The data is in…chicken meat consumption is on the rise again. On 2 March 2021, ABARES released updated statistics[i] on Australia’s agricultural commodities, including forecasts for commodity production in 2020-21, and five year forward projections and chicken meat has retained (in fact, improved) its position as Australia’s favourite meat!
In 2020-21, ABARES forecasts that Australians will consume approximately 46.4 kg per person, rising to 46.9 kg in 2021-21. That’s a whopping 46% of all meat (excluding fish and seafood) consumed in Australia. Prior to the 1960s, we were eating only 5 kgs per person a year.
How has this been possible? Well, put it down to chicken’s unique combination of:
- Consistent quality
- Appeal to the whole family
- Nutritional value
- Environmental sustainability
But amazingly, while the popularity of chicken remains strong, so do some long-held myths and misconceptions about Australia’s chicken meat industry. In fact, new research[ii] tells us that some of these misperceptions haven’t shifted in the last decade! Let’s address these now, so Australia can enjoy their chicken and feel even better about doing so.
Are chickens fed hormones in Australia?
That old furphy! No. Australian chickens are not given hormones in any way – haven’t been for over 60 years. Their size occurs naturally due to selective breeding and optimal nutrition.
How are antibiotics used in Australia?
The chicken industry has a responsibility to maintain the health and welfare of the chickens in its care. Sometimes, where other health management strategies have failed, it may become necessary to administer antibiotics to treat or prevent disease in flocks. However, all chicken health programs are under veterinary supervision and only antibiotics approved by Australia’s regulatory authorities are used. If used, they must be administered in accordance with strict guidelines so that they do not leave unsafe residues. All major chicken companies in Australia have adopted antimicrobial stewardship programs to ensure that any use of medications adheres to the key principles of responsible use.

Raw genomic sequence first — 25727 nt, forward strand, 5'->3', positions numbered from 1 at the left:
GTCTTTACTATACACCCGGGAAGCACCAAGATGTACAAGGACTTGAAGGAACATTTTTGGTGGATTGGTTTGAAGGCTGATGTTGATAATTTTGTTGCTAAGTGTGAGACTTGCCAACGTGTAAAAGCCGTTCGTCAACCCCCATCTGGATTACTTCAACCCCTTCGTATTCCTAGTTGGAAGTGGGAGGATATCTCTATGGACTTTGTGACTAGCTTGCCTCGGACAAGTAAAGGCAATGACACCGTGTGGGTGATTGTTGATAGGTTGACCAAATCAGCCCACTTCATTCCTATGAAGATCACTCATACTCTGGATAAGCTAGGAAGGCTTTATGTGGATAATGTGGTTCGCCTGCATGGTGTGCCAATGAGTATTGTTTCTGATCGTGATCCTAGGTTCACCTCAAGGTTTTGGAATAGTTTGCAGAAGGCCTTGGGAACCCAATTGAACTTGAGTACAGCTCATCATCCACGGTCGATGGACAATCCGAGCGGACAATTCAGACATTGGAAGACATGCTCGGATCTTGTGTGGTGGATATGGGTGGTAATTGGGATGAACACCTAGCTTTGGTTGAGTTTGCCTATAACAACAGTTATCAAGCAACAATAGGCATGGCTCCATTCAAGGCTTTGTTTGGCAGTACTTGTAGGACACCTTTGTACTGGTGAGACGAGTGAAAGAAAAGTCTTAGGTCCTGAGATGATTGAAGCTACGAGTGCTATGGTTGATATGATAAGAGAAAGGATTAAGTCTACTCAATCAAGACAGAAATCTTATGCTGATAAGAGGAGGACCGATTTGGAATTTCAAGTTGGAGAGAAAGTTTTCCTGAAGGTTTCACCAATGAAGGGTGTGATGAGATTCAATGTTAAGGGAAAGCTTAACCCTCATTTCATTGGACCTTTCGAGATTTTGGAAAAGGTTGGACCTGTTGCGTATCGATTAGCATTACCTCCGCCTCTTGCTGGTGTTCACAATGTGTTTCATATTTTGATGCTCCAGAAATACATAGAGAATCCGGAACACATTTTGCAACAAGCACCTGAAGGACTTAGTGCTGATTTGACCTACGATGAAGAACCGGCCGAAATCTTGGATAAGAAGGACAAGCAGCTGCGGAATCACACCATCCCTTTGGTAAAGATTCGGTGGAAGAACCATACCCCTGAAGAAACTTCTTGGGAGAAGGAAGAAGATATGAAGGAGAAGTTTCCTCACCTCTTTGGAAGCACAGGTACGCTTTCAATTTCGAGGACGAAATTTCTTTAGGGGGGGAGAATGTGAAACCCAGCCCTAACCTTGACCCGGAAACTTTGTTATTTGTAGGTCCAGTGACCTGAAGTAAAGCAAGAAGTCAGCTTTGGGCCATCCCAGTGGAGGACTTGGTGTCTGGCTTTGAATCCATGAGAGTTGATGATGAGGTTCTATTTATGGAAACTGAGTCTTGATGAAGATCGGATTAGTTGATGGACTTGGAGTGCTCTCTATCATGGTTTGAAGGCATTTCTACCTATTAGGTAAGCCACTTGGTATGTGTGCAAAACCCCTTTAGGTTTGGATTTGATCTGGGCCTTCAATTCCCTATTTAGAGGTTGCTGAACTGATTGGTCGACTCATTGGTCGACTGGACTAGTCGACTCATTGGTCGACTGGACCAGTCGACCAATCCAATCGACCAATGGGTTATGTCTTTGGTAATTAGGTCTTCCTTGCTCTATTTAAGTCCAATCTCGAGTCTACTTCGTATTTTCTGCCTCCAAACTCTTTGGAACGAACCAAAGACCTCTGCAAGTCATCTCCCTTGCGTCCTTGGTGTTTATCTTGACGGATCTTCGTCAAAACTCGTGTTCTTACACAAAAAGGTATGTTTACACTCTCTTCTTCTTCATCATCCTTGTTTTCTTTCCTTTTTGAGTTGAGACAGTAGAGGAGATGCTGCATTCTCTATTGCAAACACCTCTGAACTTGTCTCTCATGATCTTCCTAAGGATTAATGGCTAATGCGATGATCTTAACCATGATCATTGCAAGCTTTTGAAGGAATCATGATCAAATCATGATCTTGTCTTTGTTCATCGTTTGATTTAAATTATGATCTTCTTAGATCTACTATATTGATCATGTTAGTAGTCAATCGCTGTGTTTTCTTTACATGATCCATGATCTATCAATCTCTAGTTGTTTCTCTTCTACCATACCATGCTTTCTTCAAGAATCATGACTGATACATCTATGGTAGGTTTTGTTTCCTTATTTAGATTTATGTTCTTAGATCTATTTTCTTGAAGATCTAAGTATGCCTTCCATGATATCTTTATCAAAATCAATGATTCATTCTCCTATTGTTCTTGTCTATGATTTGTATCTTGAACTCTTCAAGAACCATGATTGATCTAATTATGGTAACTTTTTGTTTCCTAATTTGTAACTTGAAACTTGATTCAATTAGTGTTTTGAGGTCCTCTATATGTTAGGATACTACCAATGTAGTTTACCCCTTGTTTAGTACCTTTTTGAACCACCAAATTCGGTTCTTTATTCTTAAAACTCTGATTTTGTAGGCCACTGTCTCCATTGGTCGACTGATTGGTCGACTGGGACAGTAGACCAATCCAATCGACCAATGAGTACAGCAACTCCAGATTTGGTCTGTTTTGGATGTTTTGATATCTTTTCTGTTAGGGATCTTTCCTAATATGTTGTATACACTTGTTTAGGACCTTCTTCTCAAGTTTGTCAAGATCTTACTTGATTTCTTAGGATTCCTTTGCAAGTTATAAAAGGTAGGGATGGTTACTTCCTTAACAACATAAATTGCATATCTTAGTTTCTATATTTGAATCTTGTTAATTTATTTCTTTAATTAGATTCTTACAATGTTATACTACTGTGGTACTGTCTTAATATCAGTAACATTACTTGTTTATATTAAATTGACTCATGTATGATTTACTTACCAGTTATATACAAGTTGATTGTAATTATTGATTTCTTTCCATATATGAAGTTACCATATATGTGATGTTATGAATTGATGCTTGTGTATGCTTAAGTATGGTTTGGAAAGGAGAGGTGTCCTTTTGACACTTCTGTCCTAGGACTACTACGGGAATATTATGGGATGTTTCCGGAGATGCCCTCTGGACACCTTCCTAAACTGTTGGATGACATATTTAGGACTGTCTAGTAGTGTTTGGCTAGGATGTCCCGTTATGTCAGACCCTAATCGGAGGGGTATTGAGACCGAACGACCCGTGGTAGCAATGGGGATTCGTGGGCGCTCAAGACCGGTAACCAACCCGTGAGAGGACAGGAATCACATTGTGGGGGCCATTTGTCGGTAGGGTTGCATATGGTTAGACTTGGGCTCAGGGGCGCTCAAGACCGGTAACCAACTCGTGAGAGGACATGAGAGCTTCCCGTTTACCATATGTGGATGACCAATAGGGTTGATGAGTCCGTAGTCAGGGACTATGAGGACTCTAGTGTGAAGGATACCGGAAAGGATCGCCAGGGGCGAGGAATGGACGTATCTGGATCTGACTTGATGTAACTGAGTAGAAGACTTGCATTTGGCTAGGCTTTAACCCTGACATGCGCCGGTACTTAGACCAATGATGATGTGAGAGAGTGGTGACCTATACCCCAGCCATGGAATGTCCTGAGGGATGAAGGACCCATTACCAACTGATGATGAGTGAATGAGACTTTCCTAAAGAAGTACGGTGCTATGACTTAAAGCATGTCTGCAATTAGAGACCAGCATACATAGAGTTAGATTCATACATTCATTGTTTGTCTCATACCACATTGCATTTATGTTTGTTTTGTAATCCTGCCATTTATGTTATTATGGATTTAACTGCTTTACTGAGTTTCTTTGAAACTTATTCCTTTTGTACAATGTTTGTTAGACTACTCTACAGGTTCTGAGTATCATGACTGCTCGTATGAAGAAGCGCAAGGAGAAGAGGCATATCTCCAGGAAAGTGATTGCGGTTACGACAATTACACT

Which country does my chicken meat come from?
Almost all (more than 99%) chicken meat consumed in Australia is grown in Australia. To protect local chicken flocks from disease, raw chicken meat can only be imported under strict protocols, which currently poultry producers in other countries have been unable to meet. Some cooked chicken meat is imported from New Zealand. There is also a small amount of ‘retorted’ or ‘cooked in can’ cooked chicken meat imported, mainly as an ingredient to processed food (e.g. canned chicken, soups or animal food), however, it can only be imported if it has been cooked at high temperatures and in accordance with a strict protocols.
Are chickens reared in cages?
No. In Australia, meat chickens are never reared in cages. All commercial meat chickens in Australia are grown on the floor of large sheds or barns, which is covered with a bedding material like wood shaving, rice hulls or chopped straw. Some chickens also have access to an outdoors range. The chicken meat industry is completely separate from the egg industry, and the way birds are housed is completely different (see one of my old blogs that explains the differences).
Want to know more about how chicken meat is produced in Australia? If so, then take a look at our new website that will help you separate the fact from the fiction about how your favourite meat is produced.
Article credit www.chicken.org.au/